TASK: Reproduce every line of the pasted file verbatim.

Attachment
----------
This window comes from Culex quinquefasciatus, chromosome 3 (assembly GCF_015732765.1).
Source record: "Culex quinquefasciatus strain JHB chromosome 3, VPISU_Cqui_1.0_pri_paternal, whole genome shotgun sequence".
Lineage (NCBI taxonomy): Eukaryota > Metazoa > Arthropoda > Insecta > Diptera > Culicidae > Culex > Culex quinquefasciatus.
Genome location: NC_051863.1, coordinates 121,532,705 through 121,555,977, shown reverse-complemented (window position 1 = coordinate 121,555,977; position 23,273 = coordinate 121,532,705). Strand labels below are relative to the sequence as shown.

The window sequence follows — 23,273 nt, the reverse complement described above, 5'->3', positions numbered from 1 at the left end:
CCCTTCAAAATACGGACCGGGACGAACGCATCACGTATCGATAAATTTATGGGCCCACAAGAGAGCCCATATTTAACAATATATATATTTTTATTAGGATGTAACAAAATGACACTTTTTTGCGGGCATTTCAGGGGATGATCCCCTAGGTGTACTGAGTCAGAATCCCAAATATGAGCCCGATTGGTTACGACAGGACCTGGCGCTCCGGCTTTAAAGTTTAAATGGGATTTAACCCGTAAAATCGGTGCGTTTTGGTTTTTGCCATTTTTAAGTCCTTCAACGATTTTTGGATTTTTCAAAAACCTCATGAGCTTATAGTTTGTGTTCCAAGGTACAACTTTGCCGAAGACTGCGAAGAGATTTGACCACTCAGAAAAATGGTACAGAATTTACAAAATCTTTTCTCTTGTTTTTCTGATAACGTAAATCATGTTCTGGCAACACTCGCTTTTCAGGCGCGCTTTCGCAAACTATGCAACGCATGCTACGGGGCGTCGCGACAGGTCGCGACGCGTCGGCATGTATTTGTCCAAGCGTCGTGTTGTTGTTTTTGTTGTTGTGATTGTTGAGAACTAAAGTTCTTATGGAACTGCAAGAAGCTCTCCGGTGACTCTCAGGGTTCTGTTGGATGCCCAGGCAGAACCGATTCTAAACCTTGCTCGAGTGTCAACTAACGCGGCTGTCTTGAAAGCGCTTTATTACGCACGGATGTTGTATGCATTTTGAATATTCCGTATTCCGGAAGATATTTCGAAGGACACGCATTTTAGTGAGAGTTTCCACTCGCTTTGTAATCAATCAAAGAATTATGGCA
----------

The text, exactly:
This window comes from Culex quinquefasciatus, chromosome 3 (assembly GCF_015732765.1).
Source record: "Culex quinquefasciatus strain JHB chromosome 3, VPISU_Cqui_1.0_pri_paternal, whole genome shotgun sequence".
Lineage (NCBI taxonomy): Eukaryota > Metazoa > Arthropoda > Insecta > Diptera > Culicidae > Culex > Culex quinquefasciatus.
Genome location: NC_051863.1, coordinates 121,532,705 through 121,555,977, shown reverse-complemented (window position 1 = coordinate 121,555,977; position 23,273 = coordinate 121,532,705). Strand labels below are relative to the sequence as shown.

The window sequence follows — 23,273 nt, the reverse complement described above, 5'->3', positions numbered from 1 at the left end:
CCCTTCAAAATACGGACCGGGACGAACGCATCACGTATCGATAAATTTATGGGCCCACAAGAGAGCCCATATTTAACAATATATATATTTTTATTAGGATGTAACAAAATGACACTTTTTTGCGGGCATTTCAGGGGATGATCCCCTAGGTGTACTGAGTCAGAATCCCAAATATGAGCCCGATTGGTTACGACAGGACCTGGCGCTCCGGCTTTAAAGTTTAAATGGGATTTAACCCGTAAAATCGGTGCGTTTTGGTTTTTGCCATTTTTAAGTCCTTCAACGATTTTTGGATTTTTCAAAAACCTCATGAGCTTATAGTTTGTGTTCCAAGGTACAACTTTGCCGAAGACTGCGAAGAGATTTGACCACTCAGAAAAATGGTACAGAATTTACAAAATCTTTTCTCTTGTTTTTCTGATAACGTAAATCATGTTCTGGCAACACTCGCTTTTCAGGCGCGCTTTCGCAAACTATGCAACGCATGCTACGGGGCGTCGCGACAGGTCGCGACGCGTCGGCATGTATTTGTCCAAGCGTCGTGTTGTTGTTTTTGTTGTTGTGATTGTTGAGAACTAAAGTTCTTATGGAACTGCAAGAAGCTCTCCGGTGACTCTCAGGGTTCTGTTGGATGCCCAGGCAGAACCGATTCTAAACCTTGCTCGAGTGTCAACTAACGCGGCTGTCTTGAAAGCGCTTTATTACGCACGGATGTTGTATGCATTTTGAATATTCCGTATTCCGGAAGATATTTCGAAGGACACGCATTTTAGTGAGAGTTTCCACTCGCTTTGTAATCAATCAAAGAATTATGGCA